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First Mid Ag Services News

Michael Bernhard discusses prevent plant

November 5, 2019

                 2019 had one of the wettest springs on record with the worst delays for planting since records started being kept in Illinois. Farmers who have been farming for several decades have never before experienced a spring like this past one. Due to the wet weather, hundreds of thousands of acres were unplanted, with Kankakee county being one of the hardest hit areas with over 56,000 acres of prevent plant corn and soybeans. Our managers in the Kankakee office knew something had to be done to control erosion, weeds, and nutrient loss. Our solution was the use of cover crops. So far, the results have been excellent.Picture of field

                A local cover crop dealer hosted a webinar at the end of May to address the disaster unfolding across Illinois. He provided many good mixes of cover crops to use in various situations. Some mixes such as sorghum sudangrass along with cereal rye where for producers who needed cattle feed. Other mixes such as oats and radishes were better for acres devoted to grain production. The recommendation was to seed cover crops starting August 1st. The first farm that was seeded was 80 acres that had DAP and Potash fertilizer spread in the spring. The main purpose to seed this field was to capture the nutrients and hold them in place for the next crop year. The second objective was to reduce erosion potential and the third reason was to limit weed growth.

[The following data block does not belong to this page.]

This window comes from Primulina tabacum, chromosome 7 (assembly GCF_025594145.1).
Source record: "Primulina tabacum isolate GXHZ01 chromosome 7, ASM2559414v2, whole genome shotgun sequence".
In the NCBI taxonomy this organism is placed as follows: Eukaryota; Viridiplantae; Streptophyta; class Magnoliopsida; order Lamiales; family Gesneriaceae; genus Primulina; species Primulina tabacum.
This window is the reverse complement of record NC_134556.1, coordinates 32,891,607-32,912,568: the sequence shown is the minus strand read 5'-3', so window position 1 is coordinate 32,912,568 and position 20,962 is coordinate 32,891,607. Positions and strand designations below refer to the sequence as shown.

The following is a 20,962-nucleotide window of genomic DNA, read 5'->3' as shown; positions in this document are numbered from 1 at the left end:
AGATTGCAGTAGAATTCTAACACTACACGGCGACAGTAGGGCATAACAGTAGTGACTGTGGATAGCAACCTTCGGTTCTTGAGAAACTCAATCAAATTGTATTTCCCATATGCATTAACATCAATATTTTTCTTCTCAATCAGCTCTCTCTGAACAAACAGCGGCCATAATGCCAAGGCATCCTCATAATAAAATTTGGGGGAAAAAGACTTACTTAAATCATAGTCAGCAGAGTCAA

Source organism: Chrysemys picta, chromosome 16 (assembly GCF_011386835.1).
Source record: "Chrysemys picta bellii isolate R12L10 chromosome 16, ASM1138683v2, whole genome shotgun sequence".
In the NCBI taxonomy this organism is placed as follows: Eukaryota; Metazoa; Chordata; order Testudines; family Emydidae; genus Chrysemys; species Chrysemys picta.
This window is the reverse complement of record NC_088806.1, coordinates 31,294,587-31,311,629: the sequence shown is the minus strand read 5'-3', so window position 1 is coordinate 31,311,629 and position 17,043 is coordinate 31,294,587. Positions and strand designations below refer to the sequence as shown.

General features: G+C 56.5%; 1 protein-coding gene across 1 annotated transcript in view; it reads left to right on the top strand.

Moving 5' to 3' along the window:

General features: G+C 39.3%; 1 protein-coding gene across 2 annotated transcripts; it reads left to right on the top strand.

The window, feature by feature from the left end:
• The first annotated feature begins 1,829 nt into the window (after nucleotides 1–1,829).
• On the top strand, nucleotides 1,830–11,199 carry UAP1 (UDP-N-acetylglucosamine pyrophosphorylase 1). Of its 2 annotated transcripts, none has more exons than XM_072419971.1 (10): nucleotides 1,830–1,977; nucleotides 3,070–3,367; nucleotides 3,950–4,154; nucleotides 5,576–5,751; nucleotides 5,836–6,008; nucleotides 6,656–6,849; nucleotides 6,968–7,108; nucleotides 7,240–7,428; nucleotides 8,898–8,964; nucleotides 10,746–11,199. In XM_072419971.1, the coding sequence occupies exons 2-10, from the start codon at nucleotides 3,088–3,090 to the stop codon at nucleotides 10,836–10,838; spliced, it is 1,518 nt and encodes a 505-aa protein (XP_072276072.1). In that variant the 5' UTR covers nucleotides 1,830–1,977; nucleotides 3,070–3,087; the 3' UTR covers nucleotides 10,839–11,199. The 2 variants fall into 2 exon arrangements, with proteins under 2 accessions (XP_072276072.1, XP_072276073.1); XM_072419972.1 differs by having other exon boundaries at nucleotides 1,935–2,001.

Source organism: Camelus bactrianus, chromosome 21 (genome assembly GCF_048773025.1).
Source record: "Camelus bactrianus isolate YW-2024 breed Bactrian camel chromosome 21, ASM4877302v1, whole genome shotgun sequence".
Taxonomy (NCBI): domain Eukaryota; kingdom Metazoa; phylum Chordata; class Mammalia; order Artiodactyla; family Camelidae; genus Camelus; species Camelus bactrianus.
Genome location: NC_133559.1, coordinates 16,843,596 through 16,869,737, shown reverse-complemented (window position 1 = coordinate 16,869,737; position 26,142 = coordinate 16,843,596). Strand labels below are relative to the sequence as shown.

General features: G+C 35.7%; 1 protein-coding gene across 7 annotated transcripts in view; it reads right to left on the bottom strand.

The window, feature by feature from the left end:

The field was worked with a field cultivator to remove any weeds and to create a seedbed. The cover crop mix for this field was 90% oats and 10% radish mix. An airseeder was used and provided uniform placement of the seed with good seed/soil contact. The farm received timely rains and the cover crop grew into a uniform stand. Weed control has been good so far and we are watching the radishes to see if they can break up soil compaction.

                Picture of radishWith a number of prevent plant corn fields this year, we had an opportunity to plant and test cover crops, to see if or how much, they can improve the health of the clay soil farms. Research has shown that over the course of several years, cover crops can build up soil organic matter, improve soil structure and reduce compaction. Organic matter is important because it releases nitrogen and the higher the organic matter, the more nitrogen is released which reduces fertilizer costs. Soil structure allows for better water infiltration and the ability for roots to access nutrients. Soil compaction limits the crop roots from accessing nutrients, restricts water infiltration, and lowers yields.

               While this was one year we never want to repeat, it allowed us to experiment with cover crops and see how they perform. More on-farm trials need to be conducted to see the long term effects but this could really be a game changer for our clay soil farms and allow us to improve yields.  

For more information contact Michael Bernhard at 815-936-8978 or mbernhard@firstmid.com.